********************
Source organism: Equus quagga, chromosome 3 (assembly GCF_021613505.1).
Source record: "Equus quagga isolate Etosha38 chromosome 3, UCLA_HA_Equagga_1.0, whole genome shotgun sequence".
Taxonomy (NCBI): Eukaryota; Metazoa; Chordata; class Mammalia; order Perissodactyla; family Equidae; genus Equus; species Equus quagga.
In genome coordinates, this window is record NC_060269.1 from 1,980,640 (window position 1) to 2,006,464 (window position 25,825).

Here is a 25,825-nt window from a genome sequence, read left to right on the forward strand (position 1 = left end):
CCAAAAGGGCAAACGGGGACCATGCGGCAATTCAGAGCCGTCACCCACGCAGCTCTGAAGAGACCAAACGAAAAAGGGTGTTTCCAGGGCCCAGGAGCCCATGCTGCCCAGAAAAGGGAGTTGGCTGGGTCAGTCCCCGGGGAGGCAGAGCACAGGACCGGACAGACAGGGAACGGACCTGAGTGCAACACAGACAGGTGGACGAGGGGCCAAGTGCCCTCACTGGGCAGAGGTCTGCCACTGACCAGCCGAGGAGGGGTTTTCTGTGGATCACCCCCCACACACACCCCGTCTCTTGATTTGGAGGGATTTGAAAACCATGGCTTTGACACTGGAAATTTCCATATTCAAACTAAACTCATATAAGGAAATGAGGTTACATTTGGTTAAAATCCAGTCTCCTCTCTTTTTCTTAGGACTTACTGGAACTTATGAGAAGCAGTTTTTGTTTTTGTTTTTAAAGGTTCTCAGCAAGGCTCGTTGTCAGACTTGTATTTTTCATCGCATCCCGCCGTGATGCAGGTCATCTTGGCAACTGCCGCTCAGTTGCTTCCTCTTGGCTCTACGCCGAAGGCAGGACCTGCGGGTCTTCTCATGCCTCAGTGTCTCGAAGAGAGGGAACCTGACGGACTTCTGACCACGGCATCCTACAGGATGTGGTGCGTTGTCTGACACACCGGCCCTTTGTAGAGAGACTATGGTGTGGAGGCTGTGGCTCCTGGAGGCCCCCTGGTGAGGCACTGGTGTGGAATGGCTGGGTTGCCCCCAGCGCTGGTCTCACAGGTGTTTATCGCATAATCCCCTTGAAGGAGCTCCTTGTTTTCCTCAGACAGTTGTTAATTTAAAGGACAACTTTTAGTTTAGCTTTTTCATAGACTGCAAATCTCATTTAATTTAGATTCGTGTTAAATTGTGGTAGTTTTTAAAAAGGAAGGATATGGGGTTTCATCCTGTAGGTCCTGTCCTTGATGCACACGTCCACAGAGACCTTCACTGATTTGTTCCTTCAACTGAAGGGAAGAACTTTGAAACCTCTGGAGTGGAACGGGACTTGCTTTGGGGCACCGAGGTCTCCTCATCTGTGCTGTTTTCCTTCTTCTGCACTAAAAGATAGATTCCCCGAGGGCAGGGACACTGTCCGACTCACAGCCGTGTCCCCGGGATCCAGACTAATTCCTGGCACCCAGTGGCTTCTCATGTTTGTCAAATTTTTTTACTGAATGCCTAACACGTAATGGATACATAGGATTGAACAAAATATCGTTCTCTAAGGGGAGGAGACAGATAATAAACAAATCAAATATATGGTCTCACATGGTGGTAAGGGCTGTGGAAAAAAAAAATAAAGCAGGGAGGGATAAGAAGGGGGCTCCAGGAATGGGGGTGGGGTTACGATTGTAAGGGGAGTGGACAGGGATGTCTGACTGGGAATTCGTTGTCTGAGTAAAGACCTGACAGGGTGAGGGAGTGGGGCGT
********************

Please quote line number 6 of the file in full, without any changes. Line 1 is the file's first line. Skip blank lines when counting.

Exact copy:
CCAAAAGGGCAAACGGGGACCATGCGGCAATTCAGAGCCGTCACCCACGCAGCTCTGAAGAGACCAAACGAAAAAGGGTGTTTCCAGGGCCCAGGAGCCCATGCTGCCCAGAAAAGGGAGTTGGCTGGGTCAGTCCCCGGGGAGGCAGAGCACAGGACCGGACAGACAGGGAACGGACCTGAGTGCAACACAGACAGGTGGACGAGGGGCCAAGTGCCCTCACTGGGCAGAGGTCTGCCACTGACCAGCCGAGGAGGGGTTTTCTGTGGATCACCCCCCACACACACCCCGTCTCTTGATTTGGAGGGATTTGAAAACCATGGCTTTGACACTGGAAATTTCCATATTCAAACTAAACTCATATAAGGAAATGAGGTTACATTTGGTTAAAATCCAGTCTCCTCTCTTTTTCTTAGGACTTACTGGAACTTATGAGAAGCAGTTTTTGTTTTTGTTTTTAAAGGTTCTCAGCAAGGCTCGTTGTCAGACTTGTATTTTTCATCGCATCCCGCCGTGATGCAGGTCATCTTGGCAACTGCCGCTCAGTTGCTTCCTCTTGGCTCTACGCCGAAGGCAGGACCTGCGGGTCTTCTCATGCCTCAGTGTCTCGAAGAGAGGGAACCTGACGGACTTCTGACCACGGCATCCTACAGGATGTGGTGCGTTGTCTGACACACCGGCCCTTTGTAGAGAGACTATGGTGTGGAGGCTGTGGCTCCTGGAGGCCCCCTGGTGAGGCACTGGTGTGGAATGGCTGGGTTGCCCCCAGCGCTGGTCTCACAGGTGTTTATCGCATAATCCCCTTGAAGGAGCTCCTTGTTTTCCTCAGACAGTTGTTAATTTAAAGGACAACTTTTAGTTTAGCTTTTTCATAGACTGCAAATCTCATTTAATTTAGATTCGTGTTAAATTGTGGTAGTTTTTAAAAAGGAAGGATATGGGGTTTCATCCTGTAGGTCCTGTCCTTGATGCACACGTCCACAGAGACCTTCACTGATTTGTTCCTTCAACTGAAGGGAAGAACTTTGAAACCTCTGGAGTGGAACGGGACTTGCTTTGGGGCACCGAGGTCTCCTCATCTGTGCTGTTTTCCTTCTTCTGCACTAAAAGATAGATTCCCCGAGGGCAGGGACACTGTCCGACTCACAGCCGTGTCCCCGGGATCCAGACTAATTCCTGGCACCCAGTGGCTTCTCATGTTTGTCAAATTTTTTTACTGAATGCCTAACACGTAATGGATACATAGGATTGAACAAAATATCGTTCTCTAAGGGGAGGAGACAGATAATAAACAAATCAAATATATGGTCTCACATGGTGGTAAGGGCTGTGGAAAAAAAAAATAAAGCAGGGAGGGATAAGAAGGGGGCTCCAGGAATGGGGGTGGGGTTACGATTGTAAGGGGAGTGGACAGGGATGTCTGACTGGGAATTCGTTGTCTGAGTAAAGACCTGACAGGGTGAGGGAGTGGGGCGT